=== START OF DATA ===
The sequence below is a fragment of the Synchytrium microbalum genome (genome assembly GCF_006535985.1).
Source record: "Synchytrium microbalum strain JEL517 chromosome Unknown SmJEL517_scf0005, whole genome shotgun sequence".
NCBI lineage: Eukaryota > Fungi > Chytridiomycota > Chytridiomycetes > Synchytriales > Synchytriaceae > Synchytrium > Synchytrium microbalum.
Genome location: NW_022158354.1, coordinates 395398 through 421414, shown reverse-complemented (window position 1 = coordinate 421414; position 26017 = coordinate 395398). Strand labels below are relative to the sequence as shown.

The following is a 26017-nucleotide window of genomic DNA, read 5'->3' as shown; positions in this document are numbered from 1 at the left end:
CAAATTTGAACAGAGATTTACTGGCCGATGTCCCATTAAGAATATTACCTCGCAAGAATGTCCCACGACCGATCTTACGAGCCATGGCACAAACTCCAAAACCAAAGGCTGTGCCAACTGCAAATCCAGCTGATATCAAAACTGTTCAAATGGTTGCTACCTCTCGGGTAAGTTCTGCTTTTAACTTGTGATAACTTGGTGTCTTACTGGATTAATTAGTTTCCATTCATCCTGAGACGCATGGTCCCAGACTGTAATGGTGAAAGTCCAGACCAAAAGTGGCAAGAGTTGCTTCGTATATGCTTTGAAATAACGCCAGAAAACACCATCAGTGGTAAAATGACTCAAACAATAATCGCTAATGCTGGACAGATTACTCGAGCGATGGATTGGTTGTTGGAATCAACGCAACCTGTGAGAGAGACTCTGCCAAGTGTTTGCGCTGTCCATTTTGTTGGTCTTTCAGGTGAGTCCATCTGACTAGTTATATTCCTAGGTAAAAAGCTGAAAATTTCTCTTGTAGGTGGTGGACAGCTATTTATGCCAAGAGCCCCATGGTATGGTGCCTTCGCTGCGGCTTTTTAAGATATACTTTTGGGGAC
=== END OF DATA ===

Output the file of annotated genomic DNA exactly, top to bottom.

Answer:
The sequence below is a fragment of the Synchytrium microbalum genome (genome assembly GCF_006535985.1).
Source record: "Synchytrium microbalum strain JEL517 chromosome Unknown SmJEL517_scf0005, whole genome shotgun sequence".
NCBI lineage: Eukaryota > Fungi > Chytridiomycota > Chytridiomycetes > Synchytriales > Synchytriaceae > Synchytrium > Synchytrium microbalum.
Genome location: NW_022158354.1, coordinates 395398 through 421414, shown reverse-complemented (window position 1 = coordinate 421414; position 26017 = coordinate 395398). Strand labels below are relative to the sequence as shown.

The following is a 26017-nucleotide window of genomic DNA, read 5'->3' as shown; positions in this document are numbered from 1 at the left end:
CAAATTTGAACAGAGATTTACTGGCCGATGTCCCATTAAGAATATTACCTCGCAAGAATGTCCCACGACCGATCTTACGAGCCATGGCACAAACTCCAAAACCAAAGGCTGTGCCAACTGCAAATCCAGCTGATATCAAAACTGTTCAAATGGTTGCTACCTCTCGGGTAAGTTCTGCTTTTAACTTGTGATAACTTGGTGTCTTACTGGATTAATTAGTTTCCATTCATCCTGAGACGCATGGTCCCAGACTGTAATGGTGAAAGTCCAGACCAAAAGTGGCAAGAGTTGCTTCGTATATGCTTTGAAATAACGCCAGAAAACACCATCAGTGGTAAAATGACTCAAACAATAATCGCTAATGCTGGACAGATTACTCGAGCGATGGATTGGTTGTTGGAATCAACGCAACCTGTGAGAGAGACTCTGCCAAGTGTTTGCGCTGTCCATTTTGTTGGTCTTTCAGGTGAGTCCATCTGACTAGTTATATTCCTAGGTAAAAAGCTGAAAATTTCTCTTGTAGGTGGTGGACAGCTATTTATGCCAAGAGCCCCATGGTATGGTGCCTTCGCTGCGGCTTTTTAAGATATACTTTTGGGGAC